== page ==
So this residency at SHU we had literary agent Donald Maass as our guest speaker. Aside from being a total fangurl (I want him, bad — erm, as my agent, of course!), I got an immense amount of information from his seminar. He did a very pared down version of his Writing the Breakout Novel workshop. Aside from having decided that as soon as my finances will permit, I'm going to take the full workshop, I also realized that half my novel contains no-no scenes.
In his Writing the Breakout Novel Workbook (which is fantastic), Maass suggests that all scenes which take place in a kitchen, a car, a shower, etc be cut along with any scenes involving the serving or drinking of coffee or tea as well as the smoking of cigarettes. His reasoning is that these sorts of scenes tend to tone down the tension of the book. I think, in most cases, he's absolutely right. Not all cases, of course. And he acknowledges this himself by giving a couple examples of good scenes in those settings or with those elements. In each, though, there is an element of tension that gets ratcheted up by the scene, rather than toned down. And that, I believe, is his point.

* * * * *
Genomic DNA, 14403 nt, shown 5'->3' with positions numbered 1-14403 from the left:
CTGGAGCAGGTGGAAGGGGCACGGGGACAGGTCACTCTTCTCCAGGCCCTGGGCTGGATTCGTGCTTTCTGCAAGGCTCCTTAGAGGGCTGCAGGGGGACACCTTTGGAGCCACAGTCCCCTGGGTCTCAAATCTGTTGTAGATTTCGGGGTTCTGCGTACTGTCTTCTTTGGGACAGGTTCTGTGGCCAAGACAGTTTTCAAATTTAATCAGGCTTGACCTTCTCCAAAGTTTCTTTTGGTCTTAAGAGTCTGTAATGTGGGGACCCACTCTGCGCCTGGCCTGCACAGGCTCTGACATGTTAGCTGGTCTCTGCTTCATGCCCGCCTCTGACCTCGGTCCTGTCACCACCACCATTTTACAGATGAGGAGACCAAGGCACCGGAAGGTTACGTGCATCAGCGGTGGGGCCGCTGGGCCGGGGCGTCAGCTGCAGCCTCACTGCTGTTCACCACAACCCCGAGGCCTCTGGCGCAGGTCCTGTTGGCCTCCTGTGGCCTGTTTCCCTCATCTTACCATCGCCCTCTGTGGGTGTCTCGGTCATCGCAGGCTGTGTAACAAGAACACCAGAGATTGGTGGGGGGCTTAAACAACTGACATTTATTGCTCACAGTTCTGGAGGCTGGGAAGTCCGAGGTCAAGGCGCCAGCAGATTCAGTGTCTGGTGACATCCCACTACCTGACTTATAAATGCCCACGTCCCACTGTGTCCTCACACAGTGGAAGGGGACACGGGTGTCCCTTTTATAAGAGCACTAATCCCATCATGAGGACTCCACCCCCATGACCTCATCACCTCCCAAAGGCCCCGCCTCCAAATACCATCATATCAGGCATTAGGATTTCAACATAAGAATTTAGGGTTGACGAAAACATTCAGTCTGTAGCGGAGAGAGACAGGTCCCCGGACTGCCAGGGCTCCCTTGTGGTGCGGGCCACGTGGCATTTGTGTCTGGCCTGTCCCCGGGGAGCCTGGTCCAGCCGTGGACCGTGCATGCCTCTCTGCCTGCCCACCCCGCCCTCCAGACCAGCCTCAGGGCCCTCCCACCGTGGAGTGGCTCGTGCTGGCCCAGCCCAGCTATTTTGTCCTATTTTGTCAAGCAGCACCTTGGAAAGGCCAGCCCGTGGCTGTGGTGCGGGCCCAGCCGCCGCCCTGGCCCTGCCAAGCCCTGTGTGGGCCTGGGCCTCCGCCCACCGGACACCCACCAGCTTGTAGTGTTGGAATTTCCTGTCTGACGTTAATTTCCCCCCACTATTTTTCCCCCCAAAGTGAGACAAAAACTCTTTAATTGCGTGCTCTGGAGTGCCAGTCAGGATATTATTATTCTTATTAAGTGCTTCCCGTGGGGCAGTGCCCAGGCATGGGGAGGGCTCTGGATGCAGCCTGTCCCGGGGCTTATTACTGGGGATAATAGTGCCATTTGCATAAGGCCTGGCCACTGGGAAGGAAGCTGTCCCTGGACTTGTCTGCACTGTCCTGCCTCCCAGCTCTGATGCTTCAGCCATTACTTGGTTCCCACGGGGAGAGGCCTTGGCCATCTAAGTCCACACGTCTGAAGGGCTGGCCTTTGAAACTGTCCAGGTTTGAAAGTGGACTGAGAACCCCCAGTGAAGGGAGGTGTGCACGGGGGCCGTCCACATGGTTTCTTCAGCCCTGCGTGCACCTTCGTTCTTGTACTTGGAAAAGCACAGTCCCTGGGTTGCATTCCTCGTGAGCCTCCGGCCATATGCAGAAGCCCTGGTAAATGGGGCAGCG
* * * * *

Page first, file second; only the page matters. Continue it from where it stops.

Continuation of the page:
If there is a scene that must absolutely take place in a kitchen, make sure the scene serves the greater purpose of the story: to make the reader want to read on, to make the reader care.
It's all about tension, he says. I daresay, he's right. And that's not just me being a fangurl! 🙂
I'd love to hear what others think about this!
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